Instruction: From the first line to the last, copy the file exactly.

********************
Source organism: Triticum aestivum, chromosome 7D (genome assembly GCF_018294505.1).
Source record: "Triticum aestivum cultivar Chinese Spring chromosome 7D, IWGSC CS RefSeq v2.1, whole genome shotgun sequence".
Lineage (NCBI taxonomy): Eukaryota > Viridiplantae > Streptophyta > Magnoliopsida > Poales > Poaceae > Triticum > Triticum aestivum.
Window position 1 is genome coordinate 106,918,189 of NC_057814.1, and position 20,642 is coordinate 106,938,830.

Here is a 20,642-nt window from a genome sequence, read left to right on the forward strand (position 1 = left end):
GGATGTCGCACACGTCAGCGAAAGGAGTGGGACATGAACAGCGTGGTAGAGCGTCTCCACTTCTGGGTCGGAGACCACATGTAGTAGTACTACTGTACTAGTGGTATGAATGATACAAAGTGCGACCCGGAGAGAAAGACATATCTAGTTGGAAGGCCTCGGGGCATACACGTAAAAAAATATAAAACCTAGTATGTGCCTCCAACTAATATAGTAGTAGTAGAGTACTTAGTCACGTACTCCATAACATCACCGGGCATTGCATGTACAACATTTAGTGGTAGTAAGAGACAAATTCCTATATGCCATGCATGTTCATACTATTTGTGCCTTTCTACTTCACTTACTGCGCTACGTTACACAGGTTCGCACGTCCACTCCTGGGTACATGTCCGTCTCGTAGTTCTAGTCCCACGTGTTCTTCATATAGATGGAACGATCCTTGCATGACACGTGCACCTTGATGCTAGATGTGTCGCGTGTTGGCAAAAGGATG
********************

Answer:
Source organism: Triticum aestivum, chromosome 7D (genome assembly GCF_018294505.1).
Source record: "Triticum aestivum cultivar Chinese Spring chromosome 7D, IWGSC CS RefSeq v2.1, whole genome shotgun sequence".
Lineage (NCBI taxonomy): Eukaryota > Viridiplantae > Streptophyta > Magnoliopsida > Poales > Poaceae > Triticum > Triticum aestivum.
Window position 1 is genome coordinate 106,918,189 of NC_057814.1, and position 20,642 is coordinate 106,938,830.

Here is a 20,642-nt window from a genome sequence, read left to right on the forward strand (position 1 = left end):
GGATGTCGCACACGTCAGCGAAAGGAGTGGGACATGAACAGCGTGGTAGAGCGTCTCCACTTCTGGGTCGGAGACCACATGTAGTAGTACTACTGTACTAGTGGTATGAATGATACAAAGTGCGACCCGGAGAGAAAGACATATCTAGTTGGAAGGCCTCGGGGCATACACGTAAAAAAATATAAAACCTAGTATGTGCCTCCAACTAATATAGTAGTAGTAGAGTACTTAGTCACGTACTCCATAACATCACCGGGCATTGCATGTACAACATTTAGTGGTAGTAAGAGACAAATTCCTATATGCCATGCATGTTCATACTATTTGTGCCTTTCTACTTCACTTACTGCGCTACGTTACACAGGTTCGCACGTCCACTCCTGGGTACATGTCCGTCTCGTAGTTCTAGTCCCACGTGTTCTTCATATAGATGGAACGATCCTTGCATGACACGTGCACCTTGATGCTAGATGTGTCGCGTGTTGGCAAAAGGATG